Challenging an Involuntary Mental Health Commitment

By Robert Sakovich, Esq.


Under the Mental Health Procedures Act, a physician in Pennsylvania can direct involuntary emergency mental health treatment for any person he or she believes to be “severely mentally disabled and in need of immediate treatment.” The records of this treatment will remain for a lifetime unless they are successfully challenged by the committed individual in court. These records, based on the opinion of one physician, can impact a person’s employment prospects and most basic rights for the rest of his or her life. For example, a person who is subject to an involuntary mental health commitment is forever barred from possessing a firearm.

I often find that people who have been subjected to an involuntary mental health commitment in Pennsylvania are shocked by how easily a physician can decide to commit an individual. Commitments are intended to provide protection, observation, and help for individuals who have been shown to present a “clear and present danger” to themselves or others, but no “proof” of that fact is necessary for a commitment to occur. The physician does not need to know that grounds for commitment actually exist: A physician may rely on the word of another person who claims that the committed party has threatened to harm himself or others and has done something to act on that threat.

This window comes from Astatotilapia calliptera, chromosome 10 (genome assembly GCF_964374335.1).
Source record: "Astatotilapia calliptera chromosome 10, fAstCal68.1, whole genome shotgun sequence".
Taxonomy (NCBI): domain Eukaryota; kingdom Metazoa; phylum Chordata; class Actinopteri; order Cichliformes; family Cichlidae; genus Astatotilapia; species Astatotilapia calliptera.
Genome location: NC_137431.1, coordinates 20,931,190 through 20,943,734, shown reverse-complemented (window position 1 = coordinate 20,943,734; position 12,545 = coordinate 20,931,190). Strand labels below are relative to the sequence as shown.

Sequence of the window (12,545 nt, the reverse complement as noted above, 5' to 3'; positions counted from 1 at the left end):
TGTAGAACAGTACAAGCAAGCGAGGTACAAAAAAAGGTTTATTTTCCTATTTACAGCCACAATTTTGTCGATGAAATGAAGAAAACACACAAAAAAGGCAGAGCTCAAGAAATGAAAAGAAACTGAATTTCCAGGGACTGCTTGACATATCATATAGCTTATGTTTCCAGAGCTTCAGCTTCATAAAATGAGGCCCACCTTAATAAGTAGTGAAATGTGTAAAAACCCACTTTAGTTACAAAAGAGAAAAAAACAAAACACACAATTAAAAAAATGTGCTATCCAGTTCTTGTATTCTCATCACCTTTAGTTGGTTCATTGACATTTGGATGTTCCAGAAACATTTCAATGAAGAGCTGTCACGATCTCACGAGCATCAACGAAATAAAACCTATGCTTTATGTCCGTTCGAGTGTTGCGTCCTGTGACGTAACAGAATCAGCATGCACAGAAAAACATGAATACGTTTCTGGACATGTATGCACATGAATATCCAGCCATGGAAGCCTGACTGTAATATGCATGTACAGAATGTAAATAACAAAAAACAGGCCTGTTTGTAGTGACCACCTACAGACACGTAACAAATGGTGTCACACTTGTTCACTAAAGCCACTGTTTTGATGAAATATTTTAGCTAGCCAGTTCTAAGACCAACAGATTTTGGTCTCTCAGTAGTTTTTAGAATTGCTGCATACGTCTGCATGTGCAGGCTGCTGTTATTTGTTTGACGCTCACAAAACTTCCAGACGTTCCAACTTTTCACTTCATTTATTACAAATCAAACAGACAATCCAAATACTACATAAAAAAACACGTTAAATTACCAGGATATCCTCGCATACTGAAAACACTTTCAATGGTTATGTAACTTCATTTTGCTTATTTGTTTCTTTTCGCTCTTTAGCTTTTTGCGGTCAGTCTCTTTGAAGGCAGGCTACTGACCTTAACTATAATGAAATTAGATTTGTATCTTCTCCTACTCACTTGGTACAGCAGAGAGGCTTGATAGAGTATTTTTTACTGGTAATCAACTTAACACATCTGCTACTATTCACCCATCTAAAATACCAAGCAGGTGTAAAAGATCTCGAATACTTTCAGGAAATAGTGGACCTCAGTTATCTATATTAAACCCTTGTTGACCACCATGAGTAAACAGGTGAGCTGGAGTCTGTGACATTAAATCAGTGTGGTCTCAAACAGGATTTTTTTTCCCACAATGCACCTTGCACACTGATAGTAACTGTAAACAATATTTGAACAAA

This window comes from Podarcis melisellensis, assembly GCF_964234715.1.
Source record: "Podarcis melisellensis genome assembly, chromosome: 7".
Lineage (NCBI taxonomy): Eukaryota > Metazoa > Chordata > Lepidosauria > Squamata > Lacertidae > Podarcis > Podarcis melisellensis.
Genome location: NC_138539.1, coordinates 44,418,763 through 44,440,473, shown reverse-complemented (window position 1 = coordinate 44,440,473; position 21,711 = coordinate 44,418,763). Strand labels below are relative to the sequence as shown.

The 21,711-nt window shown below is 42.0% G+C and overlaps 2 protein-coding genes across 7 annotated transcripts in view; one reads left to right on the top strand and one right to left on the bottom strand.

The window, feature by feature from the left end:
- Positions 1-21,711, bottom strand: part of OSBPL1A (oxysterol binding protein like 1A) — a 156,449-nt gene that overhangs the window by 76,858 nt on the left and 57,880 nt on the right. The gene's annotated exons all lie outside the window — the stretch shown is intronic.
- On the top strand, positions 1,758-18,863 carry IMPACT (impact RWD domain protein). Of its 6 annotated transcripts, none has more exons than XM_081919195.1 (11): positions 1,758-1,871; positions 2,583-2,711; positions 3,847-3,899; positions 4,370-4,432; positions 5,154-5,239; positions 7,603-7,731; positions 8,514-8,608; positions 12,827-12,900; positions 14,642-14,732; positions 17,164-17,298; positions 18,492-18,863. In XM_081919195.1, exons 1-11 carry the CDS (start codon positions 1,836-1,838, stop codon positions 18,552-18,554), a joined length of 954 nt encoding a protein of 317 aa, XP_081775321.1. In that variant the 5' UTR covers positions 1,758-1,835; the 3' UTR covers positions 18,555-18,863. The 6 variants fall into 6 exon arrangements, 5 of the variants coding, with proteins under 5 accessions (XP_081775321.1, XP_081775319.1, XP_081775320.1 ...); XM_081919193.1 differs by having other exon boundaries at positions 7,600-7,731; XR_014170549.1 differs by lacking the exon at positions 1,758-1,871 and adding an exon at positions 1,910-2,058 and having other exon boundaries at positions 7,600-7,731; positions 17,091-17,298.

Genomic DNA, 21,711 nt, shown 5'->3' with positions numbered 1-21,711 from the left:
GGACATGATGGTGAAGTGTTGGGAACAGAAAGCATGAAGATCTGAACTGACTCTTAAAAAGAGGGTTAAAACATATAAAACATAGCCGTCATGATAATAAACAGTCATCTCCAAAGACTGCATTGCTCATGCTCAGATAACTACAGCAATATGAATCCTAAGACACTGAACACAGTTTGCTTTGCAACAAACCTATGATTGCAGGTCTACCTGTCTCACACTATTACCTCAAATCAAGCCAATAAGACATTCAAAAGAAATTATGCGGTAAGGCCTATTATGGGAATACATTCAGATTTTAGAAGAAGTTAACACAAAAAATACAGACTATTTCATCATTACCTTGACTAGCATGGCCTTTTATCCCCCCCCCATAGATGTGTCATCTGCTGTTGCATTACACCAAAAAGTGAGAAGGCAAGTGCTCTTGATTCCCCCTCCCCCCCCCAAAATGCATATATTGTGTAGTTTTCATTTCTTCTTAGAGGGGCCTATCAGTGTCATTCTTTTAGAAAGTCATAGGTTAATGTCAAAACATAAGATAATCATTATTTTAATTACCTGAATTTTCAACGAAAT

For public safety, the benefit of the doubt is given to the physician. He or she is allowed to rely on information that they heard from another source and which might not be admissible in a court of law, as long as the information indicates conduct that would be committable conduct under the Mental Health Procedures Act. This, of course, makes challenging a commitment a difficult task. But it is possible!

Illegal commitments can be challenged and the records expunged through the filing of a petition with the Court of Common Pleas. If the petition to expunge is granted, the involuntary commitment record is expunged and the petitioner’s rights, including the right to bear arms are restored. The sooner this process is started, the better.

Also, everyone has a right under the Mental Health Procedures Act to communicate immediately with others, such as friends, family or their lawyer, by phone upon arrival at a facility for involuntary mental health treatment.

You do not have to go through this alone. If you believe your commitment is improper, the team of mental health law attorneys at Scaringi Law 717 775 7195 are prepared to challenge and hopefully expunge your commitment. Call now for a consultation!



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